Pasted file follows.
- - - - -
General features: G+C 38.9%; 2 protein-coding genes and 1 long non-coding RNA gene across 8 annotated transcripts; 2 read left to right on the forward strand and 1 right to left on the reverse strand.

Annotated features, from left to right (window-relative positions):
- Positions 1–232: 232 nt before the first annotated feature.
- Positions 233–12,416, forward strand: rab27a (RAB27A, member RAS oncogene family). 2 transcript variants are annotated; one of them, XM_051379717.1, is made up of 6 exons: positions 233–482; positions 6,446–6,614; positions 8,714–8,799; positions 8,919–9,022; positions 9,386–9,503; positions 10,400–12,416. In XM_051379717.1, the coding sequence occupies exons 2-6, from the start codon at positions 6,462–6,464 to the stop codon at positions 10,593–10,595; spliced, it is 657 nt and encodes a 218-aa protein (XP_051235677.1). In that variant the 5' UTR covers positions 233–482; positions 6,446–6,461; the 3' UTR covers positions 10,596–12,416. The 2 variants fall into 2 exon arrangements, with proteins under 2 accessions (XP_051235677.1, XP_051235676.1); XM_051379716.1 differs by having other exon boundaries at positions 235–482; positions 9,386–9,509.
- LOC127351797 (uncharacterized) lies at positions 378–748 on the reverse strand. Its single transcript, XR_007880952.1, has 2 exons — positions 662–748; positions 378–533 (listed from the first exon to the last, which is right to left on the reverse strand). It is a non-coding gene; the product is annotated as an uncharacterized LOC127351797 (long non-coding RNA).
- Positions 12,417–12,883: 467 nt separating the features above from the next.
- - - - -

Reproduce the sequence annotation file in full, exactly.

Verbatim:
General features: G+C 38.9%; 2 protein-coding genes and 1 long non-coding RNA gene across 8 annotated transcripts; 2 read left to right on the forward strand and 1 right to left on the reverse strand.

Annotated features, from left to right (window-relative positions):
- Positions 1–232: 232 nt before the first annotated feature.
- Positions 233–12,416, forward strand: rab27a (RAB27A, member RAS oncogene family). 2 transcript variants are annotated; one of them, XM_051379717.1, is made up of 6 exons: positions 233–482; positions 6,446–6,614; positions 8,714–8,799; positions 8,919–9,022; positions 9,386–9,503; positions 10,400–12,416. In XM_051379717.1, the coding sequence occupies exons 2-6, from the start codon at positions 6,462–6,464 to the stop codon at positions 10,593–10,595; spliced, it is 657 nt and encodes a 218-aa protein (XP_051235677.1). In that variant the 5' UTR covers positions 233–482; positions 6,446–6,461; the 3' UTR covers positions 10,596–12,416. The 2 variants fall into 2 exon arrangements, with proteins under 2 accessions (XP_051235677.1, XP_051235676.1); XM_051379716.1 differs by having other exon boundaries at positions 235–482; positions 9,386–9,509.
- LOC127351797 (uncharacterized) lies at positions 378–748 on the reverse strand. Its single transcript, XR_007880952.1, has 2 exons — positions 662–748; positions 378–533 (listed from the first exon to the last, which is right to left on the reverse strand). It is a non-coding gene; the product is annotated as an uncharacterized LOC127351797 (long non-coding RNA).
- Positions 12,417–12,883: 467 nt separating the features above from the next.